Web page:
This USB stick measures supply voltage, calculates power consumption and displays it on an OLED display.
There was a time when USB drives were only for transferring data. Not anymore. The interface is increasingly being used as a power supply and charging port for an assortment of gizmos and gadgets. Take this DIY USB line power meter stick from Electro-Labs, for example. The meter is capable of measuring the supply voltage of the devices connected to the USB port or charger, calculating its power consumption, and then displaying the reading on an integrated 0.5″ OLED screen.
The board itself is built around an ATmega328. In order to keep the circuit as small as possible and reduce the number of components, the MCU runs off its internal 8MHz clock. Meanwhile, the voltage and current are measured by its built-in 10-bit ADC.
To enhance the accuracy of the measurements, an external 2.5V voltage reference IC is included as well. The current is converted to voltage on a 0.01R sense resistor and precisely amplified by an LT6106 high side current sense amplifier before being sent to the AVR’s 10-bit analog port. The stick is capable of measuring up to 2.5A. Since the OLED display requires 3.3V supply voltage, a linear voltage regulator handles the 5V to 3.3V conversion.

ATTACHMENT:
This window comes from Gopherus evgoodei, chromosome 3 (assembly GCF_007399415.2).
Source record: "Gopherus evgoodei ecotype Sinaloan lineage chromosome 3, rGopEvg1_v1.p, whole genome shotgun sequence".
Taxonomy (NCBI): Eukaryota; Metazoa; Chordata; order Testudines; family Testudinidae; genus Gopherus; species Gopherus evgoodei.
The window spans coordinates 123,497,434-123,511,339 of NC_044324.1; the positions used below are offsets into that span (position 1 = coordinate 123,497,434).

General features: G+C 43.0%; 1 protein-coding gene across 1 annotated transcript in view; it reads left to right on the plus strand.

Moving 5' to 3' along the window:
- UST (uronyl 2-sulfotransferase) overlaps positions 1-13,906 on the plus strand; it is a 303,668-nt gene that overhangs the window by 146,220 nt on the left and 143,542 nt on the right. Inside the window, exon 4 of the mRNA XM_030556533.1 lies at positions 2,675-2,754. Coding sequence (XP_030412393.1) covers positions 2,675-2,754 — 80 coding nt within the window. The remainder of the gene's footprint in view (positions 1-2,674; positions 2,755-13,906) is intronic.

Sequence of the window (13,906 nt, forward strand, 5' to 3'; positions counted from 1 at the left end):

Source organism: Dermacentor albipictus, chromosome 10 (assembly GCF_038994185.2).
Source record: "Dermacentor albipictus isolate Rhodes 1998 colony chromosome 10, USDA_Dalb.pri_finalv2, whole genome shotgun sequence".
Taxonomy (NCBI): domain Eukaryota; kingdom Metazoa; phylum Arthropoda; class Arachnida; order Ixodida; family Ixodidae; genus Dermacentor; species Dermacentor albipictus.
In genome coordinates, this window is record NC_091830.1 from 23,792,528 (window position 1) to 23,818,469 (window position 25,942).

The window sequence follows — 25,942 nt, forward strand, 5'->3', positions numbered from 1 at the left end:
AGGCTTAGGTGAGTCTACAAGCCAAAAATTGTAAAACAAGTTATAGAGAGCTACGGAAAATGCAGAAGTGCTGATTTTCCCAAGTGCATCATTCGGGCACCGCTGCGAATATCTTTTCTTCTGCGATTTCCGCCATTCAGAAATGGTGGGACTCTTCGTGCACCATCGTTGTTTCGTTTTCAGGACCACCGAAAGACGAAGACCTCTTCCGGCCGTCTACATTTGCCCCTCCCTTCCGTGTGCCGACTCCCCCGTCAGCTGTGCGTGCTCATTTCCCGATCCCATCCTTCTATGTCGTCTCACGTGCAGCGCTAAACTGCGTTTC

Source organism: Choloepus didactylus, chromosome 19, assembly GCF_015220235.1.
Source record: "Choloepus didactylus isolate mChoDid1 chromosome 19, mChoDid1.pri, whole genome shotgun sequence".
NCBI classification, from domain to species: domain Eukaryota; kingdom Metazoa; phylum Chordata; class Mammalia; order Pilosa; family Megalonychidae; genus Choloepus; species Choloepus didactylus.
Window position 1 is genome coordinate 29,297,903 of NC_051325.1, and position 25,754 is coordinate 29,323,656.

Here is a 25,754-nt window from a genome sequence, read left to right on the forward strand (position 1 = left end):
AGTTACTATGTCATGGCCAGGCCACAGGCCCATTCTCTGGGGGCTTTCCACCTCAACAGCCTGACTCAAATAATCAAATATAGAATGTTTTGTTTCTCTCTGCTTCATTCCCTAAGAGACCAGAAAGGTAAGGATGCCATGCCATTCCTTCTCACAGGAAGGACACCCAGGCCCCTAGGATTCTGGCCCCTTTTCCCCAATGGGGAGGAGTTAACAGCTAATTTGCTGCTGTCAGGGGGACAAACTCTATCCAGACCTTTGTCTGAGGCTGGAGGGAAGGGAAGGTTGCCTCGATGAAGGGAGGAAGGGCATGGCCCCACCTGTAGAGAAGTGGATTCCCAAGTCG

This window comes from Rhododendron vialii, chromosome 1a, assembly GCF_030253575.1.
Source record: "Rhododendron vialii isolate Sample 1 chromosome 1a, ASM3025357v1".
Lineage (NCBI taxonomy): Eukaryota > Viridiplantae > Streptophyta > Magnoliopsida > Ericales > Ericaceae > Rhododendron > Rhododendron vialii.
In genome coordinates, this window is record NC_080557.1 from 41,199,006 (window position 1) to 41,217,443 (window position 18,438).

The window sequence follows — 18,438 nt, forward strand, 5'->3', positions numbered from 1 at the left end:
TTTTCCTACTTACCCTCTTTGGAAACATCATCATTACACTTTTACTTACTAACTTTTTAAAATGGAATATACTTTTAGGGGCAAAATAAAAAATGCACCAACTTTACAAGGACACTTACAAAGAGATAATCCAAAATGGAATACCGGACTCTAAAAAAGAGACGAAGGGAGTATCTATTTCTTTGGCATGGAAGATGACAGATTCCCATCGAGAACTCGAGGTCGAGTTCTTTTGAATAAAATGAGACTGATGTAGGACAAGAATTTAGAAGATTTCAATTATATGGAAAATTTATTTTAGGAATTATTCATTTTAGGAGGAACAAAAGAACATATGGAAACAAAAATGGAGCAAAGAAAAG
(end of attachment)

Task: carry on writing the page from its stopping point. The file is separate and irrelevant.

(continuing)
“An external 2.5V voltage reference is used to get more accurate ADC readings. Since the ADC module of ATmega328 is 10-bit, the reading resolution is 2.44mV (2.5V/1024). It is quite enough for the purpose of the circuit,” Electro-Labs writes. “The 5V line of the USB port is passed through a voltage divider network including 14K and 10K resistors to extend the readable voltage up to 6V.”
The tiny OLED communicates via an SPI interface and is driven by the U8Glib library. An Arduino sketch reads the separate ADC inputs for the voltage and current, and reveals the measurements on the display. 10 samples from each channel are averaged to filter out the noise.
“After a simple V*I power calculation, it shows up the values on the display by using the U8Glib library. The measurement is repeated every one second. The software runs in an endless loop,” the Electro-Labs crew adds.
Intrigued? You can find a breakdown of entire project, including bill of materials and its necessary code, on its original page here.